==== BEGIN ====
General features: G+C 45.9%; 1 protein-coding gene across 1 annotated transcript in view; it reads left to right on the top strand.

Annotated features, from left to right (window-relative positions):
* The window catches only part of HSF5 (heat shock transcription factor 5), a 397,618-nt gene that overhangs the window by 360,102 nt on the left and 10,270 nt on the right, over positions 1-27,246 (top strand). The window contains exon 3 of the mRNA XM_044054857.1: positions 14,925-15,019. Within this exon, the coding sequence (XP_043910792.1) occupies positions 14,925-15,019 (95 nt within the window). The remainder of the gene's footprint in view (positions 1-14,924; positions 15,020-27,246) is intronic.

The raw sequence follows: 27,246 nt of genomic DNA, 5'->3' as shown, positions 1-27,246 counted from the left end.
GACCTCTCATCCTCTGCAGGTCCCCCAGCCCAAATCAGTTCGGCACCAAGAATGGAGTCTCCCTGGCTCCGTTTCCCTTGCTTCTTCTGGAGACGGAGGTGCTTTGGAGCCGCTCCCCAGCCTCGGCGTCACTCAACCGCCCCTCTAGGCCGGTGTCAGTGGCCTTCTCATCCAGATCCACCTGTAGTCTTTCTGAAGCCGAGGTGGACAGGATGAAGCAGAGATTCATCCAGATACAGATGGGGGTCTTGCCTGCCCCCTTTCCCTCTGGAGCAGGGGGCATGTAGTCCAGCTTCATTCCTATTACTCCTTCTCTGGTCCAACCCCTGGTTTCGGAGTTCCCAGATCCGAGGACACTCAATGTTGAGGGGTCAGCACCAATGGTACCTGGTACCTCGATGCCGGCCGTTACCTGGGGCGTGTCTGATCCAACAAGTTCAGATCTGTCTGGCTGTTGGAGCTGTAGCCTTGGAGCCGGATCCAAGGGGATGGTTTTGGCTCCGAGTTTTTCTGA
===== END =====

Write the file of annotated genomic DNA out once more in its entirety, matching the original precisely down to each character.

General features: G+C 45.9%; 1 protein-coding gene across 1 annotated transcript in view; it reads left to right on the top strand.

Annotated features, from left to right (window-relative positions):
* The window catches only part of HSF5 (heat shock transcription factor 5), a 397,618-nt gene that overhangs the window by 360,102 nt on the left and 10,270 nt on the right, over positions 1-27,246 (top strand). The window contains exon 3 of the mRNA XM_044054857.1: positions 14,925-15,019. Within this exon, the coding sequence (XP_043910792.1) occupies positions 14,925-15,019 (95 nt within the window). The remainder of the gene's footprint in view (positions 1-14,924; positions 15,020-27,246) is intronic.

The raw sequence follows: 27,246 nt of genomic DNA, 5'->3' as shown, positions 1-27,246 counted from the left end.
GACCTCTCATCCTCTGCAGGTCCCCCAGCCCAAATCAGTTCGGCACCAAGAATGGAGTCTCCCTGGCTCCGTTTCCCTTGCTTCTTCTGGAGACGGAGGTGCTTTGGAGCCGCTCCCCAGCCTCGGCGTCACTCAACCGCCCCTCTAGGCCGGTGTCAGTGGCCTTCTCATCCAGATCCACCTGTAGTCTTTCTGAAGCCGAGGTGGACAGGATGAAGCAGAGATTCATCCAGATACAGATGGGGGTCTTGCCTGCCCCCTTTCCCTCTGGAGCAGGGGGCATGTAGTCCAGCTTCATTCCTATTACTCCTTCTCTGGTCCAACCCCTGGTTTCGGAGTTCCCAGATCCGAGGACACTCAATGTTGAGGGGTCAGCACCAATGGTACCTGGTACCTCGATGCCGGCCGTTACCTGGGGCGTGTCTGATCCAACAAGTTCAGATCTGTCTGGCTGTTGGAGCTGTAGCCTTGGAGCCGGATCCAAGGGGATGGTTTTGGCTCCGAGTTTTTCTGA